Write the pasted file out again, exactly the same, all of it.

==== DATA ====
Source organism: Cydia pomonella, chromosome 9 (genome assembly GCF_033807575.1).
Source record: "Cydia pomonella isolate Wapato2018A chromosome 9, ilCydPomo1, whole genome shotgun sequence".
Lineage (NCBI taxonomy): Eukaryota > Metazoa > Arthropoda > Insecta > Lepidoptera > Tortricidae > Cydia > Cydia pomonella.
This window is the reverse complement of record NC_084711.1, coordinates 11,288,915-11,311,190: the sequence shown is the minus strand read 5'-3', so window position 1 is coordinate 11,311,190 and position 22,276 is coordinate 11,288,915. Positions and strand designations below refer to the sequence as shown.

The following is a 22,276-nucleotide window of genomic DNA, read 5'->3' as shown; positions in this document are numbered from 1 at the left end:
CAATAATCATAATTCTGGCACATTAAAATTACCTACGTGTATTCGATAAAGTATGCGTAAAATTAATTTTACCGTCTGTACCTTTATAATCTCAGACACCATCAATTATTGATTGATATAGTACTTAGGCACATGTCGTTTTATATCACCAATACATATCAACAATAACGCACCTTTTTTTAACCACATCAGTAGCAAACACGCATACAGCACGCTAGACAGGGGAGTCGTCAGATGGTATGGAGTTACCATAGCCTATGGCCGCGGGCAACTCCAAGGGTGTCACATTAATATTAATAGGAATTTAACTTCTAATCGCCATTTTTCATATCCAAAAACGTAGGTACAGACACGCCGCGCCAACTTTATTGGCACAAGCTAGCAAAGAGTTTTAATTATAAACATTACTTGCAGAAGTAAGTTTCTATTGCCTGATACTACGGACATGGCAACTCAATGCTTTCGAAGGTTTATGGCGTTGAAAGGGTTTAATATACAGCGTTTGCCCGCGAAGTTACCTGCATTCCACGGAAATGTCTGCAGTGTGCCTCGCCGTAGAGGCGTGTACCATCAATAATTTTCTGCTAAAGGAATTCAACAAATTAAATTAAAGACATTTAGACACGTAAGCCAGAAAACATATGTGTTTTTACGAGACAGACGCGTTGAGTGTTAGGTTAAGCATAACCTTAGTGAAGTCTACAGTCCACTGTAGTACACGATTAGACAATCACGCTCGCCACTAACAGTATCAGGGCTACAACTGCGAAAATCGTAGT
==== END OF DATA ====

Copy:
Source organism: Cydia pomonella, chromosome 9 (genome assembly GCF_033807575.1).
Source record: "Cydia pomonella isolate Wapato2018A chromosome 9, ilCydPomo1, whole genome shotgun sequence".
Lineage (NCBI taxonomy): Eukaryota > Metazoa > Arthropoda > Insecta > Lepidoptera > Tortricidae > Cydia > Cydia pomonella.
This window is the reverse complement of record NC_084711.1, coordinates 11,288,915-11,311,190: the sequence shown is the minus strand read 5'-3', so window position 1 is coordinate 11,311,190 and position 22,276 is coordinate 11,288,915. Positions and strand designations below refer to the sequence as shown.

The following is a 22,276-nucleotide window of genomic DNA, read 5'->3' as shown; positions in this document are numbered from 1 at the left end:
CAATAATCATAATTCTGGCACATTAAAATTACCTACGTGTATTCGATAAAGTATGCGTAAAATTAATTTTACCGTCTGTACCTTTATAATCTCAGACACCATCAATTATTGATTGATATAGTACTTAGGCACATGTCGTTTTATATCACCAATACATATCAACAATAACGCACCTTTTTTTAACCACATCAGTAGCAAACACGCATACAGCACGCTAGACAGGGGAGTCGTCAGATGGTATGGAGTTACCATAGCCTATGGCCGCGGGCAACTCCAAGGGTGTCACATTAATATTAATAGGAATTTAACTTCTAATCGCCATTTTTCATATCCAAAAACGTAGGTACAGACACGCCGCGCCAACTTTATTGGCACAAGCTAGCAAAGAGTTTTAATTATAAACATTACTTGCAGAAGTAAGTTTCTATTGCCTGATACTACGGACATGGCAACTCAATGCTTTCGAAGGTTTATGGCGTTGAAAGGGTTTAATATACAGCGTTTGCCCGCGAAGTTACCTGCATTCCACGGAAATGTCTGCAGTGTGCCTCGCCGTAGAGGCGTGTACCATCAATAATTTTCTGCTAAAGGAATTCAACAAATTAAATTAAAGACATTTAGACACGTAAGCCAGAAAACATATGTGTTTTTACGAGACAGACGCGTTGAGTGTTAGGTTAAGCATAACCTTAGTGAAGTCTACAGTCCACTGTAGTACACGATTAGACAATCACGCTCGCCACTAACAGTATCAGGGCTACAACTGCGAAAATCGTAGT